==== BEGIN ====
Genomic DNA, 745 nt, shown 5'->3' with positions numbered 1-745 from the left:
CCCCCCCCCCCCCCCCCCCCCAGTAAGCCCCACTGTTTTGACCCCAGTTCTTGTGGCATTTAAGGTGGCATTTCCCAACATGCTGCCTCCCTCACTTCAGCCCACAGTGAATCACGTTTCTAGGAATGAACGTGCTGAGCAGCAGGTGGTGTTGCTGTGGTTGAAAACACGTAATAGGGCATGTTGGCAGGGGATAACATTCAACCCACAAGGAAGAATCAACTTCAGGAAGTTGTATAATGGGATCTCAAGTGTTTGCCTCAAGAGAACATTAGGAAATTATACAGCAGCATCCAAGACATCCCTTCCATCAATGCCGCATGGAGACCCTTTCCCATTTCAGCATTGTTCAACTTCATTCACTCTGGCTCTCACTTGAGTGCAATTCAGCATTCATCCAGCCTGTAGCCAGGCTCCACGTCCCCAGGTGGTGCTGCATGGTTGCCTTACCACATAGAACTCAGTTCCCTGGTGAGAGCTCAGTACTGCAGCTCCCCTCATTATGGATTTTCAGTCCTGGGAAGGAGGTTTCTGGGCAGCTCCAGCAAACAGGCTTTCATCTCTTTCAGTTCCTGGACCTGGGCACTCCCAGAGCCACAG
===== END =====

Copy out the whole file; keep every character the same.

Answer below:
Genomic DNA, 745 nt, shown 5'->3' with positions numbered 1-745 from the left:
CCCCCCCCCCCCCCCCCCCCCAGTAAGCCCCACTGTTTTGACCCCAGTTCTTGTGGCATTTAAGGTGGCATTTCCCAACATGCTGCCTCCCTCACTTCAGCCCACAGTGAATCACGTTTCTAGGAATGAACGTGCTGAGCAGCAGGTGGTGTTGCTGTGGTTGAAAACACGTAATAGGGCATGTTGGCAGGGGATAACATTCAACCCACAAGGAAGAATCAACTTCAGGAAGTTGTATAATGGGATCTCAAGTGTTTGCCTCAAGAGAACATTAGGAAATTATACAGCAGCATCCAAGACATCCCTTCCATCAATGCCGCATGGAGACCCTTTCCCATTTCAGCATTGTTCAACTTCATTCACTCTGGCTCTCACTTGAGTGCAATTCAGCATTCATCCAGCCTGTAGCCAGGCTCCACGTCCCCAGGTGGTGCTGCATGGTTGCCTTACCACATAGAACTCAGTTCCCTGGTGAGAGCTCAGTACTGCAGCTCCCCTCATTATGGATTTTCAGTCCTGGGAAGGAGGTTTCTGGGCAGCTCCAGCAAACAGGCTTTCATCTCTTTCAGTTCCTGGACCTGGGCACTCCCAGAGCCACAG